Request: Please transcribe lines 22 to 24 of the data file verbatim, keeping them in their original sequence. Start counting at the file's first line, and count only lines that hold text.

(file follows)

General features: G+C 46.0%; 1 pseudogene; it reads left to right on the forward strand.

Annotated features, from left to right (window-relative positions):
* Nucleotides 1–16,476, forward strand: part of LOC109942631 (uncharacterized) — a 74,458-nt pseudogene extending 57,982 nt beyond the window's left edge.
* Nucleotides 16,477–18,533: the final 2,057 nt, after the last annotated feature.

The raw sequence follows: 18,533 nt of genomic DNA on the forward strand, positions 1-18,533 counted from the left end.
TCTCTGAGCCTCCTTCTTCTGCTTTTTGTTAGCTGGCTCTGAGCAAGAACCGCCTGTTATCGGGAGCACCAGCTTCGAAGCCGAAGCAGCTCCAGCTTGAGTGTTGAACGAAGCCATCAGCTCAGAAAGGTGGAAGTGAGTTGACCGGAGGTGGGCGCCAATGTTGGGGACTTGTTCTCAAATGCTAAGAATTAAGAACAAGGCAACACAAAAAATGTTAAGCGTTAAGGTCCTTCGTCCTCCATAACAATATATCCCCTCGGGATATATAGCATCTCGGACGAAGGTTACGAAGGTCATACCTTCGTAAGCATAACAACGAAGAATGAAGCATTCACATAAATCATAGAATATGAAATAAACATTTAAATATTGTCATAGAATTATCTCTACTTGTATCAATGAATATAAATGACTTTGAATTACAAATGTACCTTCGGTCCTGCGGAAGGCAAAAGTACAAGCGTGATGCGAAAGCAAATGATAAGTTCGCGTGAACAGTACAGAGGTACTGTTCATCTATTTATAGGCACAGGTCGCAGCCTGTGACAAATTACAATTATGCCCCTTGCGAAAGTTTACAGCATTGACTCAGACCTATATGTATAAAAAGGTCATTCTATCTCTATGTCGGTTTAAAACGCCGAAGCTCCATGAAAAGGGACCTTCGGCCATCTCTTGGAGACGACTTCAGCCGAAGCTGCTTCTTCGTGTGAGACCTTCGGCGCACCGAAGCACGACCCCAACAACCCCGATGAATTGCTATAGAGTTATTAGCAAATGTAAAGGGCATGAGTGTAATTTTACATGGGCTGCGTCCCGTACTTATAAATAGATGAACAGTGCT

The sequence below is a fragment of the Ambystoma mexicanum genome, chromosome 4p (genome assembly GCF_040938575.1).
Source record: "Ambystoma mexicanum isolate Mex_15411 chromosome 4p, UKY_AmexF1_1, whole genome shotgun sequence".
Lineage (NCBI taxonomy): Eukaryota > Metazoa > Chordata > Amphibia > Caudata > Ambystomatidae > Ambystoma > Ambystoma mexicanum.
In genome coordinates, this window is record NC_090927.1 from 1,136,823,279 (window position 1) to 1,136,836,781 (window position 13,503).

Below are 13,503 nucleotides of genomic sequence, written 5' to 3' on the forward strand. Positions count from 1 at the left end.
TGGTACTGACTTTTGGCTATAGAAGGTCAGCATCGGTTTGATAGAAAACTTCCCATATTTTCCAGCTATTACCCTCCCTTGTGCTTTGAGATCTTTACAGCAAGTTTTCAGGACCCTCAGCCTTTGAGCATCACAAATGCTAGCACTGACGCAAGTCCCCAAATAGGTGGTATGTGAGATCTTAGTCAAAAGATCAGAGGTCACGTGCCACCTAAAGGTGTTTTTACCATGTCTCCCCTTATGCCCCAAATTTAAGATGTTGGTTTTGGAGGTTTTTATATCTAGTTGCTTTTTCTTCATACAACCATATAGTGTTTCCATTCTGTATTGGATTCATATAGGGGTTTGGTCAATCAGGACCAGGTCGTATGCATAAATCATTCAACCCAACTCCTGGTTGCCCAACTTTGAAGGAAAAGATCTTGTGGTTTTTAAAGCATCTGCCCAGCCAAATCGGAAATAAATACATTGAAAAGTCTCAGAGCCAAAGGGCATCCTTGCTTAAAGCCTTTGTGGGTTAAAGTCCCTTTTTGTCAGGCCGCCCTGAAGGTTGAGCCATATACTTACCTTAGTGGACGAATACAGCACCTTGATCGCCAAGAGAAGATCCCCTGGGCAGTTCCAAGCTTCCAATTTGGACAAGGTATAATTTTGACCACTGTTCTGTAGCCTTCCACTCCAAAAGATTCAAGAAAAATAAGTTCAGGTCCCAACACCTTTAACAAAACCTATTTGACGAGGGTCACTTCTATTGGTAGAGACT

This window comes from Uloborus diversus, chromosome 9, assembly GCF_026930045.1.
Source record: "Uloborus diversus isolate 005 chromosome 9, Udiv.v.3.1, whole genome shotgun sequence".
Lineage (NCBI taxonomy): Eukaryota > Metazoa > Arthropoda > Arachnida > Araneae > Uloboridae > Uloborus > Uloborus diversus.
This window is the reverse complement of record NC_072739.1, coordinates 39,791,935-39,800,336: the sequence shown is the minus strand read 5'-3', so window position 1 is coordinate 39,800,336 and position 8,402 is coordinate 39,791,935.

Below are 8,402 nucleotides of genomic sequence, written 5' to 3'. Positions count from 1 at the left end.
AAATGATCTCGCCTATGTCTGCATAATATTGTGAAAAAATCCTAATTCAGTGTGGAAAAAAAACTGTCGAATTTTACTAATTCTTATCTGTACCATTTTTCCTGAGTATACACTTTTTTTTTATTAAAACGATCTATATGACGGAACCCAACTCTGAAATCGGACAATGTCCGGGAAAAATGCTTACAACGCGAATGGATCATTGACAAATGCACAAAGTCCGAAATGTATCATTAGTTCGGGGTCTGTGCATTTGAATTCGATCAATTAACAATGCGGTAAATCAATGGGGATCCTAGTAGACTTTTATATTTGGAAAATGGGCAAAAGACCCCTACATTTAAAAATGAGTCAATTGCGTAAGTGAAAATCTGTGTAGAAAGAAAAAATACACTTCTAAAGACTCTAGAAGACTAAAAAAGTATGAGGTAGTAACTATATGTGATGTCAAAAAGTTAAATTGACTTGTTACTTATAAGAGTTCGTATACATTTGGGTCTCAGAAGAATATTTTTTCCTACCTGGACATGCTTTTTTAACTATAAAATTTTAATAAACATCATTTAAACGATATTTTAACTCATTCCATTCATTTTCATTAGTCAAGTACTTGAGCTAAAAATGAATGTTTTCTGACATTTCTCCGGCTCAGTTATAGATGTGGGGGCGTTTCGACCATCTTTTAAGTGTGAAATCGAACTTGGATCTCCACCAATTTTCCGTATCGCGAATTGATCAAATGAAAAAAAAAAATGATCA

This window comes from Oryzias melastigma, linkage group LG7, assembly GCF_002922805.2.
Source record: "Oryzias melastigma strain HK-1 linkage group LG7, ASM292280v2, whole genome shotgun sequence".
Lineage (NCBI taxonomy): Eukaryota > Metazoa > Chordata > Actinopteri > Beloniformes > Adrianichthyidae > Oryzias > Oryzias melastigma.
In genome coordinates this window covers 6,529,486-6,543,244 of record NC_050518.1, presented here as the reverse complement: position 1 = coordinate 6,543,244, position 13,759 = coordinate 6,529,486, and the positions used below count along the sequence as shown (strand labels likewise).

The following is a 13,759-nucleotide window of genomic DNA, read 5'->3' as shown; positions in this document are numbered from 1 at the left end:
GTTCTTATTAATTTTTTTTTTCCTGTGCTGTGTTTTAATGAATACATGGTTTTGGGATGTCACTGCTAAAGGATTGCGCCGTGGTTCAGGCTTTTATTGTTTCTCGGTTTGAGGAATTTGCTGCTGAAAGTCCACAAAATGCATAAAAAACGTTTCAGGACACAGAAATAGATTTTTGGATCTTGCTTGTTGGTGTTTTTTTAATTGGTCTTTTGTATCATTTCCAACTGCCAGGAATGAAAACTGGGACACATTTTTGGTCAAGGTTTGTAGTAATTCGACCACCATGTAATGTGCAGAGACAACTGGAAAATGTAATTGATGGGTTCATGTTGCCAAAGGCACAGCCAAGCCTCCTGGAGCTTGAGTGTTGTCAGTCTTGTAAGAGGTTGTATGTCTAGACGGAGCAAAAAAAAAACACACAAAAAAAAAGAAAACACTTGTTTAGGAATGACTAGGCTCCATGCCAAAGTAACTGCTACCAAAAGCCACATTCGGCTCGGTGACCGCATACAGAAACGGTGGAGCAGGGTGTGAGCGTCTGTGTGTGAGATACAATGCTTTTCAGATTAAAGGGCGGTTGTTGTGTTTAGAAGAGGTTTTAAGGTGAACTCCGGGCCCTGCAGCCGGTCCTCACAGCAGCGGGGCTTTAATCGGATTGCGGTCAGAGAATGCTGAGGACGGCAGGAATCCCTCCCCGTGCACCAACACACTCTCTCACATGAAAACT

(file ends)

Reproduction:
In genome coordinates this window covers 6,529,486-6,543,244 of record NC_050518.1, presented here as the reverse complement: position 1 = coordinate 6,543,244, position 13,759 = coordinate 6,529,486, and the positions used below count along the sequence as shown (strand labels likewise).

The following is a 13,759-nucleotide window of genomic DNA, read 5'->3' as shown; positions in this document are numbered from 1 at the left end:
GTTCTTATTAATTTTTTTTTTCCTGTGCTGTGTTTTAATGAATACATGGTTTTGGGATGTCACTGCTAAAGGATTGCGCCGTGGTTCAGGCTTTTATTGTTTCTCGGTTTGAGGAATTTGCTGCTGAAAGTCCACAAAATGCATAAAAAACGTTTCAGGACACAGAAATAGATTTTTGGATCTTGCTTGTTGGTGTTTTTTTAATTGGTCTTTTGTATCATTTCCAACTGCCAGGAATGAAAACTGGGACACATTTTTGGTCAAGGTTTGTAGTAATTCGACCACCATGTAATGTGCAGAGACAACTGGAAAATGTAATTGATGGGTTCATGTTGCCAAAGGCACAGCCAAGCCTCCTGGAGCTTGAGTGTTGTCAGTCTTGTAAGAGGTTGTATGTCTAGACGGAGCAAAAAAAAAACACACAAAAAAAAAGAAAACACTTGTTTAGGAATGACTAGGCTCCATGCCAAAGTAACTGCTACCAAAAGCCACATTCGGCTCGGTGACCGCATACAGAAACGGTGGAGCAGGGTGTGAGCGTCTGTGTGTGAGATACAATGCTTTTCAGATTAAAGGGCGGTTGTTGTGTTTAGAAGAGGTTTTAAGGTGAACTCCGGGCCCTGCAGCCGGTCCTCACAGCAGCGGGGCTTTAATCGGATTGCGGTCAGAGAATGCTGAGGACGGCAGGAATCCCTCCCCGTGCACCAACACACTCTCTCACATGAAAACT